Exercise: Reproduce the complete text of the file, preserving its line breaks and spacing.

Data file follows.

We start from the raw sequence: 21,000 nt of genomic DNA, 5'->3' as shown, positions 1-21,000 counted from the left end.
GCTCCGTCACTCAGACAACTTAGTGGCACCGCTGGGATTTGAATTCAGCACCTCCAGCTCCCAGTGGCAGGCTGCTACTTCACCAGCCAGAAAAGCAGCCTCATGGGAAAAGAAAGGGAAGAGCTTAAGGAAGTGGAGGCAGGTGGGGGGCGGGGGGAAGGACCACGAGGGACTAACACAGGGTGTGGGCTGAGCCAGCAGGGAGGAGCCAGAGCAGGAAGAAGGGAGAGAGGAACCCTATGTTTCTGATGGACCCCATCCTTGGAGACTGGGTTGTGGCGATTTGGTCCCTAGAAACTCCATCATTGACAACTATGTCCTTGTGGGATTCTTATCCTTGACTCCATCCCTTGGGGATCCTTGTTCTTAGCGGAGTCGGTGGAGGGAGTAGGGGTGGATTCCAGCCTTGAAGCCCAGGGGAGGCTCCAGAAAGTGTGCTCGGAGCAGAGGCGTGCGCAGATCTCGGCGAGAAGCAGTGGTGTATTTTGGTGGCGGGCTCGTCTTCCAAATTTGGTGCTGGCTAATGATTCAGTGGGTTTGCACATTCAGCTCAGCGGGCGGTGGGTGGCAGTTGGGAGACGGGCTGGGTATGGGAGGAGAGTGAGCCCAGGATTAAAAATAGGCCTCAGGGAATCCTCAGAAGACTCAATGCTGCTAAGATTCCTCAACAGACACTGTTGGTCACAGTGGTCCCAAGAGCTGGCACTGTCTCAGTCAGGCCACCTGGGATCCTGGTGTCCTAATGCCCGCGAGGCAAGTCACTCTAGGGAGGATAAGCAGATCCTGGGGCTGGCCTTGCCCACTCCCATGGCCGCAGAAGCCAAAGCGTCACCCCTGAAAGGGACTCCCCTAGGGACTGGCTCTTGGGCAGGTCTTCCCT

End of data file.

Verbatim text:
We start from the raw sequence: 21,000 nt of genomic DNA, 5'->3' as shown, positions 1-21,000 counted from the left end.
GCTCCGTCACTCAGACAACTTAGTGGCACCGCTGGGATTTGAATTCAGCACCTCCAGCTCCCAGTGGCAGGCTGCTACTTCACCAGCCAGAAAAGCAGCCTCATGGGAAAAGAAAGGGAAGAGCTTAAGGAAGTGGAGGCAGGTGGGGGGCGGGGGGAAGGACCACGAGGGACTAACACAGGGTGTGGGCTGAGCCAGCAGGGAGGAGCCAGAGCAGGAAGAAGGGAGAGAGGAACCCTATGTTTCTGATGGACCCCATCCTTGGAGACTGGGTTGTGGCGATTTGGTCCCTAGAAACTCCATCATTGACAACTATGTCCTTGTGGGATTCTTATCCTTGACTCCATCCCTTGGGGATCCTTGTTCTTAGCGGAGTCGGTGGAGGGAGTAGGGGTGGATTCCAGCCTTGAAGCCCAGGGGAGGCTCCAGAAAGTGTGCTCGGAGCAGAGGCGTGCGCAGATCTCGGCGAGAAGCAGTGGTGTATTTTGGTGGCGGGCTCGTCTTCCAAATTTGGTGCTGGCTAATGATTCAGTGGGTTTGCACATTCAGCTCAGCGGGCGGTGGGTGGCAGTTGGGAGACGGGCTGGGTATGGGAGGAGAGTGAGCCCAGGATTAAAAATAGGCCTCAGGGAATCCTCAGAAGACTCAATGCTGCTAAGATTCCTCAACAGACACTGTTGGTCACAGTGGTCCCAAGAGCTGGCACTGTCTCAGTCAGGCCACCTGGGATCCTGGTGTCCTAATGCCCGCGAGGCAAGTCACTCTAGGGAGGATAAGCAGATCCTGGGGCTGGCCTTGCCCACTCCCATGGCCGCAGAAGCCAAAGCGTCACCCCTGAAAGGGACTCCCCTAGGGACTGGCTCTTGGGCAGGTCTTCCCT